Auckland’s high public transport fares have been highlighted again with the Herald reporting:
Auckland has the third most expensive public transport in the world, according to a report by Deutsche Bank.
In Auckland you will need to shell out US$122.90, or NZ$174.74 for a monthly ticket to get around the city by bus, train and ferry, says the 2017 report.
Only London at NZ$247 to travel on the tube for a month and Dublin at $187.11 are more expensive than Auckland in the study of nearly 50 cities.
Wellington is the 12th most expensive city at $143.89 for a monthly ticket.
The article is almost a carbon copy of one a year earlier.
The results seem to be based on this site, which crowd sources prices on a variety of items from around the world. That probably helps to explain the weird result as $174 doesn’t match either the price of a monthly pass ($215) or the average price a user would pay if using PT for their daily commute using HOP (e.g. $125 for a 2-zone or $182 for a 3-zone commute). The result for Auckland is now showing at $191 per month which is based on 38 price points while Wellington is at $142 with 10 price points.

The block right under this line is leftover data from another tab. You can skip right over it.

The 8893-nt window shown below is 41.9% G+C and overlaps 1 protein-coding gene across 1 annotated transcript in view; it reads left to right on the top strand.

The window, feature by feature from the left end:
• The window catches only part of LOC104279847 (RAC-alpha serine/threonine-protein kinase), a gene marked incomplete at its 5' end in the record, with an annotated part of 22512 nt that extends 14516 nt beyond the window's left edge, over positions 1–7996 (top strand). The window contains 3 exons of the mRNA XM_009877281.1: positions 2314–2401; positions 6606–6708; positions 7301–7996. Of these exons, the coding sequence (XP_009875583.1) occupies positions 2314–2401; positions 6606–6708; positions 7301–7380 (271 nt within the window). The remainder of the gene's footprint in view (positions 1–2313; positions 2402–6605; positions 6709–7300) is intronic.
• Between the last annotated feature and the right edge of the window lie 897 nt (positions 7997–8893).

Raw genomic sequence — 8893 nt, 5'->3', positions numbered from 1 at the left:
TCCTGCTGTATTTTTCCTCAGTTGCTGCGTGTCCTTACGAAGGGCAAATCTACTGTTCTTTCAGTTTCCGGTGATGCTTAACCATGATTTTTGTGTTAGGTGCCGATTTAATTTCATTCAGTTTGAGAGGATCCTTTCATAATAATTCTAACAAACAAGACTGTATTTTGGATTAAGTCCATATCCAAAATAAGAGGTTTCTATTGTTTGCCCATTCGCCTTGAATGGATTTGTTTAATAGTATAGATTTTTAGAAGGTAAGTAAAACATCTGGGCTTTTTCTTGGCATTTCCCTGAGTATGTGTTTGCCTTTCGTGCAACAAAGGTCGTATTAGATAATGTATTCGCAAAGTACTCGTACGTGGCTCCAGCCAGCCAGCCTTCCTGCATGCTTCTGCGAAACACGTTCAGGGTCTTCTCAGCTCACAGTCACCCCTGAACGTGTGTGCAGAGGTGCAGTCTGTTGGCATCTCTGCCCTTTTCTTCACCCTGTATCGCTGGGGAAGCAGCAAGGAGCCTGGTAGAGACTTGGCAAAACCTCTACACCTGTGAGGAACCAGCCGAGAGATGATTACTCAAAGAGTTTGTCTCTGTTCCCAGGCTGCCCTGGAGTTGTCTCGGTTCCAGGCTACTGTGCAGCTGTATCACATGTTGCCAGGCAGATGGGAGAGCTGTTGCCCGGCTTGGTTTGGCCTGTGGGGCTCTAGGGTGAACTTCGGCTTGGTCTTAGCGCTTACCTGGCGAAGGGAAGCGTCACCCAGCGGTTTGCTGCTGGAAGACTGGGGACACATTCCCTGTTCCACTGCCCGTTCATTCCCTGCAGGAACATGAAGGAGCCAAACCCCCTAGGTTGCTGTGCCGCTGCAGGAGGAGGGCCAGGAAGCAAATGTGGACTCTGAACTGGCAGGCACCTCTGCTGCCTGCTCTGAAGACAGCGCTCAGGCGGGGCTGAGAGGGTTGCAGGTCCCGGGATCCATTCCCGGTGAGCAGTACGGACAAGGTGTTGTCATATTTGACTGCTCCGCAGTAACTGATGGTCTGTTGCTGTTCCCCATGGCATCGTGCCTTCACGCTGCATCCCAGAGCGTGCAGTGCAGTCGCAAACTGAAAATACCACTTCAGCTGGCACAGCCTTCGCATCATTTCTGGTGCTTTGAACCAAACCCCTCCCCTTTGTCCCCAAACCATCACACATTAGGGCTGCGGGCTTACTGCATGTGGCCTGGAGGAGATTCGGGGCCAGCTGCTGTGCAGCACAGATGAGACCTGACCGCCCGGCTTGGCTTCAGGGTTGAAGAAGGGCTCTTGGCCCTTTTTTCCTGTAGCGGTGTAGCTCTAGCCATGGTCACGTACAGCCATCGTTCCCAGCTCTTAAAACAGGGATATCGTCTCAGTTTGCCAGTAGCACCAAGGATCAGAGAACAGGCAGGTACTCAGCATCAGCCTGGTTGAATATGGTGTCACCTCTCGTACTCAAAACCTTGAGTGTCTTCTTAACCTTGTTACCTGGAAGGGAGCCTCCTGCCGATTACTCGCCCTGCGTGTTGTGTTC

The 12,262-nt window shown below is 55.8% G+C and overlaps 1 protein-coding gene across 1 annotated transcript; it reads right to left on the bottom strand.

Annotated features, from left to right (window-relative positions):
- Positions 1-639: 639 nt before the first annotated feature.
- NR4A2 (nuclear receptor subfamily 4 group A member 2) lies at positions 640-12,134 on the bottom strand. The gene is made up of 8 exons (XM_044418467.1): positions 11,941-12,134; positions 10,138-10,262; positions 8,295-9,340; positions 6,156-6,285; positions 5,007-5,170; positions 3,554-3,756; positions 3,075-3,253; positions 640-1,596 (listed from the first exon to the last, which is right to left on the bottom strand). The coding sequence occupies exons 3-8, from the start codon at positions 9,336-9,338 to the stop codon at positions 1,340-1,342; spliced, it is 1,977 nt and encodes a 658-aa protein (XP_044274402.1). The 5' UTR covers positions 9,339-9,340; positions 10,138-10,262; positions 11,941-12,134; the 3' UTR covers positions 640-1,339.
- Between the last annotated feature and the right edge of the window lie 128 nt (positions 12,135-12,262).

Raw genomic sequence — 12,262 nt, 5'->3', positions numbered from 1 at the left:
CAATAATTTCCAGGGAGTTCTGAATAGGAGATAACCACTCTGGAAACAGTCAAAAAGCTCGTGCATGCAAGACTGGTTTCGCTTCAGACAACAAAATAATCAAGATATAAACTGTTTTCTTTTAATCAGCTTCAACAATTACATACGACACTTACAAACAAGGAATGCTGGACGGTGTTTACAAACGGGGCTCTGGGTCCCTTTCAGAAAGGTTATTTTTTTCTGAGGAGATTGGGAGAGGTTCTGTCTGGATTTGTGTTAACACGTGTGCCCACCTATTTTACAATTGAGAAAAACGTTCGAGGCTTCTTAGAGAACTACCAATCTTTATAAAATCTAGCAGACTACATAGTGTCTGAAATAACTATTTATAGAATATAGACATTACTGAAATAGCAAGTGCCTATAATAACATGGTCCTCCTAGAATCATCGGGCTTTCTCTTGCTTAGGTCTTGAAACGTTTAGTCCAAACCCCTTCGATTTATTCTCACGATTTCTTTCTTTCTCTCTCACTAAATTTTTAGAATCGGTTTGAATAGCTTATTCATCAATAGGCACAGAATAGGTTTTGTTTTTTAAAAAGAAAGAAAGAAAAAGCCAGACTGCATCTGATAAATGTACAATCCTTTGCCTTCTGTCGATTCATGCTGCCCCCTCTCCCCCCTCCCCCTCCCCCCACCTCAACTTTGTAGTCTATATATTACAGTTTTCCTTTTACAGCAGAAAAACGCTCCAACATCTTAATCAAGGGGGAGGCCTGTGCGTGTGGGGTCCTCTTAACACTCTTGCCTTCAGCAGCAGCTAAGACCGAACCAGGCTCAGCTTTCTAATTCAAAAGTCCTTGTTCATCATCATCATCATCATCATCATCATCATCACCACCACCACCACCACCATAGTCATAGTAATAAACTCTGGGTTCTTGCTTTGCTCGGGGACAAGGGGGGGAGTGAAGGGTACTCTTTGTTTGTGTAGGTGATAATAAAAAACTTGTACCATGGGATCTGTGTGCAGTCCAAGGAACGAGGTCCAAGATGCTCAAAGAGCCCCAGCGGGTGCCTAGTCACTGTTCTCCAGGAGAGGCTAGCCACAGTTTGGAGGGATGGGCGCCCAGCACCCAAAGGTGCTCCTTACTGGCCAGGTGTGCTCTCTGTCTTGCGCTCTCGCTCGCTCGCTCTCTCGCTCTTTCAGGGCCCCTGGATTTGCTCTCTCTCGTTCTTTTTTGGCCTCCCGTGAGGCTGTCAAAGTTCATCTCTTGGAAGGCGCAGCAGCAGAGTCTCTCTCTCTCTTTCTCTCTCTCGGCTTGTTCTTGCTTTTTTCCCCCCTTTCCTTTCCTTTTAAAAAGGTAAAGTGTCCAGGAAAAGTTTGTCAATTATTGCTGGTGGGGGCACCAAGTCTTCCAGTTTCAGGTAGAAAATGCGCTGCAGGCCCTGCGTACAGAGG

While the exact figure might be accurate, the overall trend is. As we’ve discussed before, when looking at some of the more detailed benchmarks, our fares per km are much higher comparator cities and have been for some time.
The graph below shows how the average fares have changed over the last decade. The decrease is caused by the introduction of integrated fares.
The main cause of the problem is ultimately to do with the level of funding provided for PT.
Today, Twyford said the Government had put additional funding into the Budget for public transport and was keen to see what plans AT has to achieve that shift.
“There is a range of things they could do, including providing more frequent services, putting in place more bus priority measures or T3 lanes for example, or reducing public transport fares. I look forward to seeing their plans, backed by evidence, on what will work best,” he said.
The debate between using any extra funding for more services or to reduce fares is always an interesting one, as I talked about less than two months ago. In my view, any extra funding should mainly go towards improving services to make PT more attractive and usable for a wider number of people, however, there should also be some aspects of fares looked at, such as off-peak discounts and concessions to make fares fairer.